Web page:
My new column, with a title that somehow makes sense. From now on until I stop I will be examining a paragraph in whatever detail I choose. This is also a good time for guests to pop in and do their own paragraph.
Today my paragraph is from No Wind of Blame by Georgette Heyer. I haven’t read this book for many years, it’s been sitting gathering dust at the back of the shelves. I do recall Heyer writing a really good detective novel. The paragraph I’ve chosen is one of the few I can see with exposition.
Prostrate Ermyntrude might be, but she was not the woman to receive any gentleman (even her doctor) in a tumbled wrapper, with her hair in disorder, and her face not made-up. A message was brought down to Dr. Chester that she would see him in ten minutes’ time if he would be good enough to wait; and the Prince at once took it upon himself to conduct him into the morning-room, and to beguile the time for him with conversation. When Mary came, not ten, but twenty minutes later, to summon the doctor, she found that he had been cajoled into talking about pre-historic remains, the study of which was one of his hobbies. He had collected a certain amount of pottery and a number of flint weapons in the Dordogne, and in East Anglia, but the Prince claimed to have visited Anau, in South Turkistan, and was describing some fragments of pottery of geometric pattern in a way that made it seem probably that he really had seen these treasures.
So much in these few words. Let’s see what I can break down for you.
The language used indicates it’s been written some time ago. It gives an impression of a totally different era. Look at the word ‘beguile’, nowadays we’d probably use the word ‘pass’ or ‘entertain’. When I mention this book was first published in 1939 shows you that it’s entirely within keeping of the time of writing.
The descriptions of the way Erymtrude refuses to see anyone without being absolutely perfectly dressed and accoutered gives some hints to her character. She’s pedantic. And the fact that she requests he waits ten minutes to see her when she’s summoned him tells me that she’s used to keeping people waiting. Then add that she takes even longer to get ready than she’d indicated. Someone like me who ‘summons’ the doctor but doesn’t care what they look like when he comes would probably be described as ‘slovenly’. I’m not even going to examine the fact that she’s summonsed the doctor but not been ready to see him the moment he gets there.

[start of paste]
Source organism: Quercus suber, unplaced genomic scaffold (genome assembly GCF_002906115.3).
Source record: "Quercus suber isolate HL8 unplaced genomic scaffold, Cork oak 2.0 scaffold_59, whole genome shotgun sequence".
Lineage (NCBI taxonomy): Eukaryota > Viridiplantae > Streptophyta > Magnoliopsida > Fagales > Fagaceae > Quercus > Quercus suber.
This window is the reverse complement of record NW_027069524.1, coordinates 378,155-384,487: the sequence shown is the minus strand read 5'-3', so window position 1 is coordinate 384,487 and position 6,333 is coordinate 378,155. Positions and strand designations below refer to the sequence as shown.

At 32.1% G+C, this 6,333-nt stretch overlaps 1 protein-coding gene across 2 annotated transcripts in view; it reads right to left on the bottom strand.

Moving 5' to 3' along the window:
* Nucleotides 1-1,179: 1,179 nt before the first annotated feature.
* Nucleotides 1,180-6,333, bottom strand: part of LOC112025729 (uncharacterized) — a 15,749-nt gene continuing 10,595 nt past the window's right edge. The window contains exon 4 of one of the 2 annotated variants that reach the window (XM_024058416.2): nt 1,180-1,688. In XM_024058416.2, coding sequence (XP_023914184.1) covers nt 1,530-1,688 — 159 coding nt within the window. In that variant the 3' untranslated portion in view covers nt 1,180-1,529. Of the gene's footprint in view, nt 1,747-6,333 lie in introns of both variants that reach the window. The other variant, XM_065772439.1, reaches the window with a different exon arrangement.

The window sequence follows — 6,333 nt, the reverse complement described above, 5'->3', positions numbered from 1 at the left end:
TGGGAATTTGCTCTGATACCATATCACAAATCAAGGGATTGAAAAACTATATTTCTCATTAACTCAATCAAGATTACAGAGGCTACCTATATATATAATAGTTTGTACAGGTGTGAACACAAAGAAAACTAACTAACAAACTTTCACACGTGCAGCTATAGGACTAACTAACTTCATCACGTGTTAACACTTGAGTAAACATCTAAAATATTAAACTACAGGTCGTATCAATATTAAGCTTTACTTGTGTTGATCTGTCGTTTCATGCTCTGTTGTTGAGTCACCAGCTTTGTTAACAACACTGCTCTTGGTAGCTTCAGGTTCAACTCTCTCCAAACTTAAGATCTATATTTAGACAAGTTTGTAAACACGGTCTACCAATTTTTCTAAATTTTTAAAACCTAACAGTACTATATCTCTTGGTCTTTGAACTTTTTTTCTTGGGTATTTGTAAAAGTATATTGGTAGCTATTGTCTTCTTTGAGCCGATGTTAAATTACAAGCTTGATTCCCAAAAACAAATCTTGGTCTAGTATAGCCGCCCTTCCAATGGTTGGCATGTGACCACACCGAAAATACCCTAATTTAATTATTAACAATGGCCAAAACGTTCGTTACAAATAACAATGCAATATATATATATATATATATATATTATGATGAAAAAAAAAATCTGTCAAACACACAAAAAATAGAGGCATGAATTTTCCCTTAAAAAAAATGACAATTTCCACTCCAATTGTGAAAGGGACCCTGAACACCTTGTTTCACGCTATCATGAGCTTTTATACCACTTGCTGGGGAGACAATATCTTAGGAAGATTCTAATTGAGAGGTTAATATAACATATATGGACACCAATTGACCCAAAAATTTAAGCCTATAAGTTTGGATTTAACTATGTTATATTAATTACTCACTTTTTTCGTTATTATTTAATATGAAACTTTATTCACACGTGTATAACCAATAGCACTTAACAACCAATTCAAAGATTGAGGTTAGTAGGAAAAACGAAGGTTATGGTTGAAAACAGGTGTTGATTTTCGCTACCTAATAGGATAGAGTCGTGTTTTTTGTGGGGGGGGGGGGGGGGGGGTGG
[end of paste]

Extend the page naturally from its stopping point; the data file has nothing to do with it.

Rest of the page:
The doctor being sent for indicates the people living in this house are of a certain class who couldn’t possibly visit the doctor in his surgery. They feel they are above doing that sort of thing and that people of a lower class must come to them.
I chose this paragraph deliberately. In my quick scan of this book it was one of the few paragraphs without speech. I’ll have to reread the book to be certain but I’m wondering if Heyer was a master at writing a book where the bulk of the text is in speech. If so, then it’s the opposite of me. I struggle to write speech and so the bulk of what I write has very little speech.
There is more but I’m losing my words and my time. I spent my time doing housework yesterday. Yes, my house is clean but it meant I ignored everything else that needs doing including writing my blog.
In case you want to buy the book and read it to see what I’m saying or just to read an old-fashioned detective book I’m including a couple of links. This one is cheaper but has a cover with a man lighting a cigarette. This one while it costs a few dollars more has a picture of a lady on the front, she’s holding a cigarette and looking at us over her shoulder. If you click through and look at both covers you’ll make me very happy. Buying through either of these links will give me a few cents towards my next coffee.